Utility companies appeal to public to bear with proposed service tariff hikes

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Madam Sylvia Norshie, General Manager, Regulatory Management of the ECG,
Madam Sylvia Norshie, General Manager, Regulatory Management of the ECG,

Major utility companies in the Country have appealed to the public to bear with proposed service tariff hikes.

Officials of the Electricity Company of Ghana (ECG), and the Ghana Water Company Limited, have pointed to the current global economic downslide and the influence on operations in asking for more than double of present service charges.

The ECG, defending its proposed 148 per cent tariff increment over five years at a public hearing in Ho, called attention to the multiplying cost of reserve power plants and other input, as well as high forex losses.

Madam Sylvia Norshie, General Manager, Regulatory Management of the ECG, said the Company had spent more than 150 million dollars on reserve power plants in 2021, while forex losses surpassed 500 million cedis, and that while counted among costs of ensuring stable power supply, revenue generated had been unable to absorb the spend.

She said the Company had projected 839 million dollars to be invested in projects towards reinforcing existing power networks, expanding coverage, and improving general services, and therefore the proposed annual tariff increase of 7.6 percent would help advance the planned initiatives.

The regulatory management head stated that the current distribution service charge was “very inadequate”, and that the Company still operated on a 2019 approved tariff.

“The revenue has shrunk, and it has impacted on ECGs operational quality. The tariffs do not meet the cost of running business and we are now advocating for a full cost recovery tariff,” she stated.

Ms Norshie assured us that the Company was looking to improve its revenue target and would consider using third parties to recover losses and deploy more prepaid meters for prompt realization of revenue.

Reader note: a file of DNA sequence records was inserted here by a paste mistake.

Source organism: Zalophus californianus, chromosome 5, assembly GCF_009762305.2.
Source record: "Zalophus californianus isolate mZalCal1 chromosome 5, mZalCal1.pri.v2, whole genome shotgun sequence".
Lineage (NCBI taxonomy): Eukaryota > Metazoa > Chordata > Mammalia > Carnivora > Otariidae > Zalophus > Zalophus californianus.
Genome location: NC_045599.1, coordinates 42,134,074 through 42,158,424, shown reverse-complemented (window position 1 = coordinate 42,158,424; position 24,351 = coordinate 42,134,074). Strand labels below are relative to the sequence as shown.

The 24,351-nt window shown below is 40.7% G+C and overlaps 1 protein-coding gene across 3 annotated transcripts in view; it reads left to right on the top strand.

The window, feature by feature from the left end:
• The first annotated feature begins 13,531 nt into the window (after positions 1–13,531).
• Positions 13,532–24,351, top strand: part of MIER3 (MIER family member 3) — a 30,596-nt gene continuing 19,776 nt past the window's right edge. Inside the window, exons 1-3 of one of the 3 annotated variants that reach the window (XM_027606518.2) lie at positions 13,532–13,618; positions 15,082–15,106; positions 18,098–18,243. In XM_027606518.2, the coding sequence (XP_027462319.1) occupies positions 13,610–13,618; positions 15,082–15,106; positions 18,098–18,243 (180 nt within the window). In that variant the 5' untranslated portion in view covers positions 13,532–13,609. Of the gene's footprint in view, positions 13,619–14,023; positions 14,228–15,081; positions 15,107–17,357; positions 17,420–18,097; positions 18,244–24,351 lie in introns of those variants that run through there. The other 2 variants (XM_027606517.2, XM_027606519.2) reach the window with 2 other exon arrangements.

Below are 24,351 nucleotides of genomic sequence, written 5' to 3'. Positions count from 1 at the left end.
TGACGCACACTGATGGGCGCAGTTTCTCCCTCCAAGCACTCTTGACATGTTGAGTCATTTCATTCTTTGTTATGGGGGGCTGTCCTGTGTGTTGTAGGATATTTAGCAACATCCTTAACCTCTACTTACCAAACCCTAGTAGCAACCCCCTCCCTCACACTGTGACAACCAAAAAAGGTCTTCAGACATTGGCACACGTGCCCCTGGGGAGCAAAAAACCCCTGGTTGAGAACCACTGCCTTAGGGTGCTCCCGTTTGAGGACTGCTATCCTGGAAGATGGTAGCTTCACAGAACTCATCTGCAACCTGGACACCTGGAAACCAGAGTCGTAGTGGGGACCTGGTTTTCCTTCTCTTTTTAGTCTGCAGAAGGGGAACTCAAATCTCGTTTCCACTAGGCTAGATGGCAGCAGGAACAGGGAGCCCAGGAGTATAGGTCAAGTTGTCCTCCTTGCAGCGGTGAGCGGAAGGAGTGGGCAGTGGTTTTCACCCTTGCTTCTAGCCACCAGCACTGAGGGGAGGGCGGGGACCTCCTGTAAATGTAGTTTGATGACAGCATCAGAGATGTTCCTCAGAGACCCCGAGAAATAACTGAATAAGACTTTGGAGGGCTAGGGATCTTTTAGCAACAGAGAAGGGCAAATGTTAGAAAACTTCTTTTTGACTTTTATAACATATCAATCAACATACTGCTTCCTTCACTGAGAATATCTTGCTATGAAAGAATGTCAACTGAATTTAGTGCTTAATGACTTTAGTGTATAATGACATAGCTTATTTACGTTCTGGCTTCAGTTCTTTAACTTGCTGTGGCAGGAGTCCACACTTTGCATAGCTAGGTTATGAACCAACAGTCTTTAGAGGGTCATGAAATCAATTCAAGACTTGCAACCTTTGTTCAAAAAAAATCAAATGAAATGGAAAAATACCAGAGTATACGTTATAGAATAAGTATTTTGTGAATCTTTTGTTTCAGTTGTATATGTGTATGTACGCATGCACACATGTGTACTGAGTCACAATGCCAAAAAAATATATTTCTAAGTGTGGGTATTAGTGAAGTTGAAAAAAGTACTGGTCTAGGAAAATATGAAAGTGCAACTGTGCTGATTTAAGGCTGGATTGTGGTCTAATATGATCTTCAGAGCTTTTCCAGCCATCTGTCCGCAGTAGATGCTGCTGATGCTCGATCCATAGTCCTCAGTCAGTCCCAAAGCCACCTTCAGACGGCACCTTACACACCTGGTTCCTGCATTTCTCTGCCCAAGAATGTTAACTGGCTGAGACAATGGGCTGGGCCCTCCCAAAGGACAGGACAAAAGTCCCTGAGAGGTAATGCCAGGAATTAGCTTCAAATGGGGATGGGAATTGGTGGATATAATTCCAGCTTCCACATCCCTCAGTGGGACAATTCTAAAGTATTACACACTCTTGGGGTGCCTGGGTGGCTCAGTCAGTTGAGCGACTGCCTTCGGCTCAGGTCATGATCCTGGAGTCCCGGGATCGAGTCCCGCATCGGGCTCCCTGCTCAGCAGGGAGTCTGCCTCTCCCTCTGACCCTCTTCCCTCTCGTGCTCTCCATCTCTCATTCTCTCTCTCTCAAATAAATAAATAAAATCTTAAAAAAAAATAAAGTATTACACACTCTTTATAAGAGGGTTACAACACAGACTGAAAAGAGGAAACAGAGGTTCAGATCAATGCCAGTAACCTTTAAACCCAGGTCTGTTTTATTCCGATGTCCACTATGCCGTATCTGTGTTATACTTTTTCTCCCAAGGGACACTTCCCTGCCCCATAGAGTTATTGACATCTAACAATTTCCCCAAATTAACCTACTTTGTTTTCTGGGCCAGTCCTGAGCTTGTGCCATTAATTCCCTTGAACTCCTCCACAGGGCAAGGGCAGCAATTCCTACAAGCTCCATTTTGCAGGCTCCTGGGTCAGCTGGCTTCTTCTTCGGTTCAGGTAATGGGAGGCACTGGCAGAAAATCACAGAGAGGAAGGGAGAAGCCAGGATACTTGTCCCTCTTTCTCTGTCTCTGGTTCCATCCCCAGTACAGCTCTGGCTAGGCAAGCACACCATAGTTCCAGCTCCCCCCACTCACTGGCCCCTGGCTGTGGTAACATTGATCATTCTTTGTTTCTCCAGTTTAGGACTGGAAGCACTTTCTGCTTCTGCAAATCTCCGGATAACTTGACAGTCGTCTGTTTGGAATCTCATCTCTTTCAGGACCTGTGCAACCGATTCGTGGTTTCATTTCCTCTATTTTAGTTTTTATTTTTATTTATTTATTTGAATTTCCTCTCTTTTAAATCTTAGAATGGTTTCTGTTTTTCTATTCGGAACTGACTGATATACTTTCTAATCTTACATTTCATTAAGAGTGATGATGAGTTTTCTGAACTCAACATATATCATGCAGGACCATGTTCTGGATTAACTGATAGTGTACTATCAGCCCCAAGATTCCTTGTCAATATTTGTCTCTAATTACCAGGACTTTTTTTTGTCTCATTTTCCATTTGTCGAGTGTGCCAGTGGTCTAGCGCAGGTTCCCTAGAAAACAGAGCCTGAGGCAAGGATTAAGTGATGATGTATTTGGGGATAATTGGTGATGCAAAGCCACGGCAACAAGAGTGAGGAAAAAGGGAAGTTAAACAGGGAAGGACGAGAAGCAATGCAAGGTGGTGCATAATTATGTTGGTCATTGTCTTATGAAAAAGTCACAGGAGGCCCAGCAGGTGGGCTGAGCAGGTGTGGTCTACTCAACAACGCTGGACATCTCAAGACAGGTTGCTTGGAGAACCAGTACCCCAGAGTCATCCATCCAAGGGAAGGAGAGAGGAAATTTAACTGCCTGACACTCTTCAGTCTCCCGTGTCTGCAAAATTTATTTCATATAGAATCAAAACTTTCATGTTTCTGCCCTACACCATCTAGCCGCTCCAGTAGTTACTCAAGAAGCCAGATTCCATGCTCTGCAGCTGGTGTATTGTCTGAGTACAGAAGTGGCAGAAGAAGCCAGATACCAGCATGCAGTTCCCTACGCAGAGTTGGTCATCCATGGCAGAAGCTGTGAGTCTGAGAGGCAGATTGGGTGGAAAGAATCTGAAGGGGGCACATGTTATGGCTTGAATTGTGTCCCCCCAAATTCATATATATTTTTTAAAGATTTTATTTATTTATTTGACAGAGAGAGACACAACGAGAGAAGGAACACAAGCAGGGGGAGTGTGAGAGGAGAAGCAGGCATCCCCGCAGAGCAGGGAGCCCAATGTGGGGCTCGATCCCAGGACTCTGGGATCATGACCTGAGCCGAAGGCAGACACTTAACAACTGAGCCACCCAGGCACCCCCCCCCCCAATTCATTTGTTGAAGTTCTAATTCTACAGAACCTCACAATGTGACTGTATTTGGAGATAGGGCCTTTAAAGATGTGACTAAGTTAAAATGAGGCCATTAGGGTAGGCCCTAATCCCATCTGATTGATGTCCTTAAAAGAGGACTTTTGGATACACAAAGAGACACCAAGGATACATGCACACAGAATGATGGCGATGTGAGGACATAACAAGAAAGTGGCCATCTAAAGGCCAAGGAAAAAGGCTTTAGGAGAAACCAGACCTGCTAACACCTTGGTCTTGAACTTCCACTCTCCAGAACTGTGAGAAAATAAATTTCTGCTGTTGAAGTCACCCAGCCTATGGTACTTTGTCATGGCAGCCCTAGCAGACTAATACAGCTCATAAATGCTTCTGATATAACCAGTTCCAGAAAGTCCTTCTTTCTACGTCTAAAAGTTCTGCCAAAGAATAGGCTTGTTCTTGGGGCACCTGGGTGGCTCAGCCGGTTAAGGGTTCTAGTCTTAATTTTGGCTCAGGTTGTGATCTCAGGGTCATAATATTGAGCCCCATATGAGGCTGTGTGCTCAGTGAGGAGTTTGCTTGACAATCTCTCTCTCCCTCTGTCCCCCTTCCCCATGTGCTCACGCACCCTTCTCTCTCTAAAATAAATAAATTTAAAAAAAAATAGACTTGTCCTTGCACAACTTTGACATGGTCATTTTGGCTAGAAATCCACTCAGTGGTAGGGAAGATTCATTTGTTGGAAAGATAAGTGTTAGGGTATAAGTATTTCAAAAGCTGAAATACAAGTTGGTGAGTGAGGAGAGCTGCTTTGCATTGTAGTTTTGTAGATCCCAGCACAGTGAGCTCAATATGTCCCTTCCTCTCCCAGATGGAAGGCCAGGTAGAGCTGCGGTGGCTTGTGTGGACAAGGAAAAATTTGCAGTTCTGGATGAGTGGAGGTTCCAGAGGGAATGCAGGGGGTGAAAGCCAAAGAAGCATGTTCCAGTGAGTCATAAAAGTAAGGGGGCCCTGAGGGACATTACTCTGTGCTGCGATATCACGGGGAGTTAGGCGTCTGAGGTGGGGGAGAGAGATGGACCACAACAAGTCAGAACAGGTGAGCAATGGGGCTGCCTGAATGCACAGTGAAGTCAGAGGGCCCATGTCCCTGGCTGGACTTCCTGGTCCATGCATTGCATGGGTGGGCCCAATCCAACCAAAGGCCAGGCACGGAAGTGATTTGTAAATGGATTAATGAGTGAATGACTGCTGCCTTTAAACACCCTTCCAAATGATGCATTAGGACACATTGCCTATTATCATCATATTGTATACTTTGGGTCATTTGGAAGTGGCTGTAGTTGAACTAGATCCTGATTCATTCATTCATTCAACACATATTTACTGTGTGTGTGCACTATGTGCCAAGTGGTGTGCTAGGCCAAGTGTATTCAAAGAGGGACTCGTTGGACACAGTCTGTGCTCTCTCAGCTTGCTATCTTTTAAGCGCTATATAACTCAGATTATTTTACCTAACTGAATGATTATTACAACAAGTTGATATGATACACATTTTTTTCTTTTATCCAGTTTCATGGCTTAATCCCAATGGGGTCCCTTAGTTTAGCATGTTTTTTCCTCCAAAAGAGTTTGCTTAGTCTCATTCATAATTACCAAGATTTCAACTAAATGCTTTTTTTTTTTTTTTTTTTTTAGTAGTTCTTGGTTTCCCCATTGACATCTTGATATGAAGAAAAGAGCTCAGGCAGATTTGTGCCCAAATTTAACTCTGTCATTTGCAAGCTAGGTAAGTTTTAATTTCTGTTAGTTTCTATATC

She said measures were also being installed to improve billing systems and bill deliveries as part of efforts to solve the prevailing challenge of system losses, and which included the deployment of task forces against illegal connections, and the use of criminal prosecutions as a deterrent measure.

She assured us also that the Company was working to properly define its customer classifications and produce a base cost to enable effective streetlight billing.

“We need to change the tariff structure to enhance customer understanding,” she said while revealing planned cross subordination among customer groups, and added, “gradually, customers will pay for how much it costs the utility company to provide services to them”.

Initiatives and projects earmarked by the Company include the expansion of service centers and district offices, charging stations for electric vehicles, and drone surveillance of its power distribution infrastructure.

Ongoing projects include 101 distribution systems improvement projects across its service zones, and eight district offices.

Officials from the Ghana Water Company, which has tabled a 300 per cent tariffs increment over the period, said the pollution of water sources affected treatment costs by 50 per cent, and said an upward review of tariffs would help maintain supply quality and expands access to more communities.

The public hearing was organised by the Public Utilities Regulatory Commission (PURC) and held at the JM Afeti Auditorium of the Ho Technical University.

It was attended by over 500 individuals including Chiefs, heads of institutions, entrepreneurs, and activist groups, and offered the opportunity for scrutiny of the proposed tariffs, and for both local and national leaders of the utility companies to address consumer concerns.

Dr Ismael Ackah, Executive Secretary of the PURC, said the multi-year tariff would help promote quarterly adjustments based on external factors such as inflation, towards ensuring service sustainability and affordability.

He added that the PURC was taking audits of projects of utility companies to help ensure more prudent costs to consumers.

Dr Ackah mentioned also that the Commission had noted public concerns around customer service, and thus a regional customer service clinic project had been initiated to scrutinise services and systems.

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